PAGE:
Published In September 2000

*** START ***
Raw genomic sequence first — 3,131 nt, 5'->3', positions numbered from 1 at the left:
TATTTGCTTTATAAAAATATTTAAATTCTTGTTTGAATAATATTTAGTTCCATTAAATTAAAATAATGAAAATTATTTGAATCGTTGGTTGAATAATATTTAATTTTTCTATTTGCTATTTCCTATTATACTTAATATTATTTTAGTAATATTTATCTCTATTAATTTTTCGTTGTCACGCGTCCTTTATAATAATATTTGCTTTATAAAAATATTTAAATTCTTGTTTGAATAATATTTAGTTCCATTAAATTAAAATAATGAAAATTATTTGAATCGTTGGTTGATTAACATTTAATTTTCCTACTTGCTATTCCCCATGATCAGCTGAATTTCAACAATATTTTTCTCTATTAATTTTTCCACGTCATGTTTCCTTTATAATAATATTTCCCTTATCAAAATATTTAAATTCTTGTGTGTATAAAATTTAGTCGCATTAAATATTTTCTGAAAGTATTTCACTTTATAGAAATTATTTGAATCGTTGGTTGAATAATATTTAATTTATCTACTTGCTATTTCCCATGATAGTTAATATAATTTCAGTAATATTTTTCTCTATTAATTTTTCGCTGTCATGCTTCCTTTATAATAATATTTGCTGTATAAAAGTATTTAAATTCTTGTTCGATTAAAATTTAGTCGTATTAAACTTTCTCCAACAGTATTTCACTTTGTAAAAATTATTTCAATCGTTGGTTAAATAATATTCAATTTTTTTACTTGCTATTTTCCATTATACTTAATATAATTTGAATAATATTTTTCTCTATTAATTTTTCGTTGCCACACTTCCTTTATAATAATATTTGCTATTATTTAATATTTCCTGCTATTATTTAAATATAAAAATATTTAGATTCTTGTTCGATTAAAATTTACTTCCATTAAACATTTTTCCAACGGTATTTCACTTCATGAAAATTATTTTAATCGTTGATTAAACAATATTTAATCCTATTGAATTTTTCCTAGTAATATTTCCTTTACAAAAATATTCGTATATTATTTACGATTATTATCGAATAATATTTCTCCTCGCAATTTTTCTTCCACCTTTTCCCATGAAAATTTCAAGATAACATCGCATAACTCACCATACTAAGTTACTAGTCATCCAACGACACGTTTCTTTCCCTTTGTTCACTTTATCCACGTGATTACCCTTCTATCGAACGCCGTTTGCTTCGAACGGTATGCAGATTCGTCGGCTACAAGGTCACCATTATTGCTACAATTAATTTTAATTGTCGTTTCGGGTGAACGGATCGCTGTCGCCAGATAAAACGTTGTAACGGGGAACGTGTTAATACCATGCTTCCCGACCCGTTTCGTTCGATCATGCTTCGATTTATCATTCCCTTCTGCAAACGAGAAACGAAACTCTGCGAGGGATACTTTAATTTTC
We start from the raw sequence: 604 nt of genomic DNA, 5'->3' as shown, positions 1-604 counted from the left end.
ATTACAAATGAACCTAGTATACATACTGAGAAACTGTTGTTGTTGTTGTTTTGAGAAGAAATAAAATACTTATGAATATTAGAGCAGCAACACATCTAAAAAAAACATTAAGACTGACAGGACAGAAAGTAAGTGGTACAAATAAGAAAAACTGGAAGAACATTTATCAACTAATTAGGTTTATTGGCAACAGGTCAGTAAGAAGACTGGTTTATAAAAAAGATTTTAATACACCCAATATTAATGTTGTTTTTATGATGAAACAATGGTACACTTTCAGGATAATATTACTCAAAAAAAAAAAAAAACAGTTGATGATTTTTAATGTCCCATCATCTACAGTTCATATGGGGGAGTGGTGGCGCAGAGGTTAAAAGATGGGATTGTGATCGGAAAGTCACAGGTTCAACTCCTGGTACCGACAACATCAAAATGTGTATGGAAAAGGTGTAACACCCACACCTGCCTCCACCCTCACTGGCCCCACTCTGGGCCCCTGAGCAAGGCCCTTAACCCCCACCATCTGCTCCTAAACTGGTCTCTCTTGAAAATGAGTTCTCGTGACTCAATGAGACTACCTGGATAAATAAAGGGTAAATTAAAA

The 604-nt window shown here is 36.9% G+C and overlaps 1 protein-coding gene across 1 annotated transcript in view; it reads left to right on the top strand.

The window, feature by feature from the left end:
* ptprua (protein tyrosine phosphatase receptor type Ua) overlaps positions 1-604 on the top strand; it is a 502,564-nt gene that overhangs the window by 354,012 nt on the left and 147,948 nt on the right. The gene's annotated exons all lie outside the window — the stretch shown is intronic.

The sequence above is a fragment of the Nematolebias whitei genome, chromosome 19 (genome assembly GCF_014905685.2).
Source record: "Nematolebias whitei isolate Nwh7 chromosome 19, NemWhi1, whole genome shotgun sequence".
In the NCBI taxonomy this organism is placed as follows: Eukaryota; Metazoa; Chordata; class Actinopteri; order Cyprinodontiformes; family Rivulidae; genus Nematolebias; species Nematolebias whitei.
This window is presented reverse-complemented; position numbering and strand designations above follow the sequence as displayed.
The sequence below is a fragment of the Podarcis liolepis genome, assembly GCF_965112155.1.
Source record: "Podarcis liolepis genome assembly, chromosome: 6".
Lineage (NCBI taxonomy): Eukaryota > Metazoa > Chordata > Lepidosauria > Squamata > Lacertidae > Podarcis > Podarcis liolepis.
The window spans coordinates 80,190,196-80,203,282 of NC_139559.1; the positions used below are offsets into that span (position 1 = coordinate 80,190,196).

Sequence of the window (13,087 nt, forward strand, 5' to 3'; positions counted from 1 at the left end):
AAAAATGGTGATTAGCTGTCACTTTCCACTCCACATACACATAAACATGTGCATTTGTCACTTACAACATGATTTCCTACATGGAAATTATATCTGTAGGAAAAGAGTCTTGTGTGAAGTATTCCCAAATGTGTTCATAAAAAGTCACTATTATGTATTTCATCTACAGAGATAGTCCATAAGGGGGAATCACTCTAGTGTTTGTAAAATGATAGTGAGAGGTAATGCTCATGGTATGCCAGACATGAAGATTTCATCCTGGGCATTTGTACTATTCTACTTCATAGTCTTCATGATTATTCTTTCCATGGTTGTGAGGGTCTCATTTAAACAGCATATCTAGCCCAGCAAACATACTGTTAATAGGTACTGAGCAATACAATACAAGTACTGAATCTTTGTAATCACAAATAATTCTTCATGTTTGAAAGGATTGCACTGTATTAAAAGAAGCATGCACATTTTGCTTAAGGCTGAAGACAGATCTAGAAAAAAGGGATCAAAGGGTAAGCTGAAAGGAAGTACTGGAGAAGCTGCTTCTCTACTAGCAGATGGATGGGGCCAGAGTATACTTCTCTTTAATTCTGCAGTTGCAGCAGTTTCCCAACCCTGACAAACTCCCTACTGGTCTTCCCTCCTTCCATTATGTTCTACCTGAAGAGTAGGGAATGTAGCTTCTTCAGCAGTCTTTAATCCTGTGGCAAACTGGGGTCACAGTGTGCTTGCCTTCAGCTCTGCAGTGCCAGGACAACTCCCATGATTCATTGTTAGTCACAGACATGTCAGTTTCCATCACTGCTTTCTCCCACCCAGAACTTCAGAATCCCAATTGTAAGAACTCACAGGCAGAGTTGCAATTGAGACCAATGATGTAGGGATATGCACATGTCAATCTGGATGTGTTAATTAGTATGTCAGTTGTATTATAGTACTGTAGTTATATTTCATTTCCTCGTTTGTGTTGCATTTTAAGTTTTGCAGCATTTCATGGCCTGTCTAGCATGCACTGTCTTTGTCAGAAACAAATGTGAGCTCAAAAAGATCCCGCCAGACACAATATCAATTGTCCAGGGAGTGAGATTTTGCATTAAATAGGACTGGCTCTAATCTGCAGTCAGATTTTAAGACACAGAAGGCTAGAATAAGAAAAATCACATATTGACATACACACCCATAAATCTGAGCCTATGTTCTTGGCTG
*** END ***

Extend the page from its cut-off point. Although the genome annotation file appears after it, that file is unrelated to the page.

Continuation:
A plethora of solutions, often called “mitigating devices,” is being marketed for power quality-related problems. Choosing the best one for a particular facility and its problems is similar to prescribing the right medicine for an illness. It starts with the proper diagnosis, which has been written about in previous articles. Here we will focus on the medicine. Sometimes the medicine has adverse effects. The wrong medicine can be a waste of money and far more damaging than doing nothing. This is true for power quality solutions, also. For example, some harmonic filters placed in circuits have resulted in resonance conditions where the distortion levels are much higher. Match the solution to the problem. One of the most common solutions is transient voltage surge suppressors (TVSSs). These can range from Radio Shack or Comp-USA outlet strips to large service-entrance modules. Their purpose is to provide a low-impedance path to shunt to ground of the high-frequency transient voltages, which can be very damaging to semiconductors and other devices. Using surge suppressors that are not approved by a regulatory agency (such as UL) can create a fire hazard if they fail to handle large surge voltages, such as those from nearby lightning strikes. The joule or energy rating of the box needs to match the application. Here is another thing to consider with these solutions: Are they solving anything? According to a recent survey, over 90 percent of the power quality problems are sags lasting less than one second. What will a surge suppressor do to resolve this condition, when the voltage is reduced for a short duration? The answer is absolutely nothing, besides make the vendor of such devices wealthier. While there is a place for such devices, some vendors’claims can be overzealous. National Institute of Standards Technology (NIST), formerly the National Bureau of Standards, conducted a test showing that, if some of these claims were true, then incandescent light bulbs would be blowing up regularly from transients. How often have you seen a light bulb fail once it is already turned on and running? Voltage reductions, either sags, interruptions, or undervoltage conditions require a solution that makes up for the missing energy. These solutions can range from automatic tap changing transformers, to battery-powered uninterruptible power supplies (UPSs), to high-speed static transfer switches (STSs) that can switch between two different power sources within a quarter of a cycle. Of course, having a quarter-cycle STS is a waste of money, unless you can convince the electric utility company to provide two feeds from different substations. Otherwise, you will probably just be switching from one problem to another. Having a battery-backed UPS without a proper battery maintenance program in place is equally ineffective. Sometimes the expensive solution is just that: expensive. The screwdriver is a very effective tool in fixing many power quality problems, by tightening loose connections, or wiring up outlets and distribution panels correctly. Putting a UPS on the Programmable Logic Controller (PLC) that controls some process equipment on the factor floor may a waste of money. The most vulnerable part of the system may be the electric photocell safety switch on the machine. That trips the process off on just a two-cycle sag to 90 percent of nominal voltage, whereas the PLC can tolerate much deeper sag for much longer to 47 percent for 37 cycles, as the figure shows. What it is really important is that the characteristics of the power required by the load equipment are compatible with those of the power being supplied from the utility or through a mitigation device. BINGHAM, manager of products and technology for Dranetz-BMI in Edison, N.J., can be reached at (732) 287-3680.